The biggest challenge for the Yoon administration will be how to reconcile the U.S. grammar of using the decades-old alliance as a part of its Indo-Pacific strategy to contain China with the South Korean grammar of interpreting the alliance as a mechanism for stability and peace on the peninsula.
South Korea must encourage the U.S. to rekindle its dialogue with North Korea by reminding Washington of the significance of North Korean issues while complying with America’s demand for improved Seoul-Tokyo relations at the same time.
If China rushes to change the status quo in a big way or if an international dispute takes place outside the Korean Peninsula or a technology-based international alliance to isolate China from global supply chains is formed, Seoul must make clear its position.
The new president does not have to know all the aspects of those issues. But he must at least set three basic directions. First, China cannot be an alternative to the U.S. China has been criticized not only for its belligerent approach to territorial disputes in the South and East China Sea and Indian Ocean but also for raising the level of tension through economic coercion and human rights violations. It is better for the new administration to first join the U.S.-led order based on trilateral relations among South Korea, the U.S. and Japan while seeking a possible extension of Seoul-Beijing networks at the same time.
Second, the new administration must have a confident attitude towards the U.S. and China. As clearly seen between the Trump and Xi Jinping governments, it backfired when both sides forced a neighboring country to take a choice. A case in point is Australia. China put all-out economic pressure on the country after it cut off Huawei’s 5G network and called for an international investigation into the origin of the coronavirus. However, in the face of Australia’s bold counteraction, China suffered massive damage to its global influence after the U.S., the QUAD and the European Union all joined the move by Australia.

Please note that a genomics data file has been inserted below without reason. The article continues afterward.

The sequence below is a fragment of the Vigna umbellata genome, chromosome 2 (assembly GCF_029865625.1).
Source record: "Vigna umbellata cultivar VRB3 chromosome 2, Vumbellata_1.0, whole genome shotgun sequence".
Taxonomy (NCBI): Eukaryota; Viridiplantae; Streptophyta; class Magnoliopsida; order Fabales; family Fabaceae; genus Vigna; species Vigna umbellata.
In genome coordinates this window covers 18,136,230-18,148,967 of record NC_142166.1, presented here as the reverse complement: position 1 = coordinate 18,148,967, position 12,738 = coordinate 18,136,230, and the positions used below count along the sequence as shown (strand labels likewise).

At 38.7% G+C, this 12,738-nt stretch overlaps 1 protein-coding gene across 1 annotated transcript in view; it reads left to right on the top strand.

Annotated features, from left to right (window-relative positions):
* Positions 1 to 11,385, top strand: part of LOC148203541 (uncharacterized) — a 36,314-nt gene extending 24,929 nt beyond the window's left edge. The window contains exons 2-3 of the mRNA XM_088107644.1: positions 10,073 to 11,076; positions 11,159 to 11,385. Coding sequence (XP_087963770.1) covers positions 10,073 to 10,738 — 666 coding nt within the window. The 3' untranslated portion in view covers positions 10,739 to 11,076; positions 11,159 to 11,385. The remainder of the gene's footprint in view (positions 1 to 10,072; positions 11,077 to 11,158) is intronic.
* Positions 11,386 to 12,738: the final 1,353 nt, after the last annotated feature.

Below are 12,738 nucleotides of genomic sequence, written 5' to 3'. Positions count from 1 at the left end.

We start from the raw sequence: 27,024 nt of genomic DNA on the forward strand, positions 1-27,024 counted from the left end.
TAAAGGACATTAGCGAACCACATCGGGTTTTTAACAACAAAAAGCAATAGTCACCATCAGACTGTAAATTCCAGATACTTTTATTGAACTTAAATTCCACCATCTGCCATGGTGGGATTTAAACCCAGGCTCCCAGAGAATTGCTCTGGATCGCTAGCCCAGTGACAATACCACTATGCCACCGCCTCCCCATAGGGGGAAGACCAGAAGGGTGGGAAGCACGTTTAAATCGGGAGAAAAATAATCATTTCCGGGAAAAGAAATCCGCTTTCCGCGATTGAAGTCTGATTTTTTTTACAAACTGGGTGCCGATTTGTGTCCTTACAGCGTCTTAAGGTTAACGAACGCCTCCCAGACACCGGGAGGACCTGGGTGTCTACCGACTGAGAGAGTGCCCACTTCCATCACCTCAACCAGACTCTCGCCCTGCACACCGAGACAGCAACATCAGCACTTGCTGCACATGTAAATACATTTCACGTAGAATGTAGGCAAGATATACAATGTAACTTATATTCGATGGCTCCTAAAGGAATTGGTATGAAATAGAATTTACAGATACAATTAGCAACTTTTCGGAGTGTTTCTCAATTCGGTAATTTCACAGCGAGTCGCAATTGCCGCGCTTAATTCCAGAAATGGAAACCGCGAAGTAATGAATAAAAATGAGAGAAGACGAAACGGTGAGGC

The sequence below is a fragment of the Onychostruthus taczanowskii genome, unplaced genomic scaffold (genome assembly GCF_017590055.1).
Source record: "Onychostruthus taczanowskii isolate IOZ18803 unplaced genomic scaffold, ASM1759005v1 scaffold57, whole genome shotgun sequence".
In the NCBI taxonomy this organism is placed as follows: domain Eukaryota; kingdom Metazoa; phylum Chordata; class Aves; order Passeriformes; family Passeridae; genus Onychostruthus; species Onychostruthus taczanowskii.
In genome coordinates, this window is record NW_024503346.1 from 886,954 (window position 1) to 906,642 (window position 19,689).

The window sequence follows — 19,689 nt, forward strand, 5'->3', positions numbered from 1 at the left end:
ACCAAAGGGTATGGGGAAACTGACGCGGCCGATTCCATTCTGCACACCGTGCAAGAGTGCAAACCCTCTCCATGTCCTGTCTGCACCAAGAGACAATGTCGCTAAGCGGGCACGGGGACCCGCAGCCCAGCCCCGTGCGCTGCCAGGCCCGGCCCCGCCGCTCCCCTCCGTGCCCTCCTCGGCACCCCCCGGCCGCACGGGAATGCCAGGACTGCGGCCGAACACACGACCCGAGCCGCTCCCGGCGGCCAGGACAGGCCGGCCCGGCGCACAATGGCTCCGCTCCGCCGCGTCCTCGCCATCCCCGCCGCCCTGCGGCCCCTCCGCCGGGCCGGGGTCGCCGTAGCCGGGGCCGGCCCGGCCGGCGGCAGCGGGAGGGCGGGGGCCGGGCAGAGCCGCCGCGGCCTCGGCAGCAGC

Third, given South Korea’s status as the world’s 10th largest economy, its respect for market economics and its powerful soft power embodied in Hallyu, or the Korean Wave of cultural exports, the new government must set diplomatic standards and principles befitting its enhanced stature to promote the national interests. It must abandon outmoded tactics such as “balanced diplomacy” or “strategic ambiguity.”
A head of state exercises enormous power over diplomacy and security and that can determine the fate of a country. These are issues that cannot simply be left to experts, as in economic affairs. I look forward to seeing Yoon make the best of his first summit with Biden for the future of the country and himself.
Translation by the Korea JoongAng Daily staff.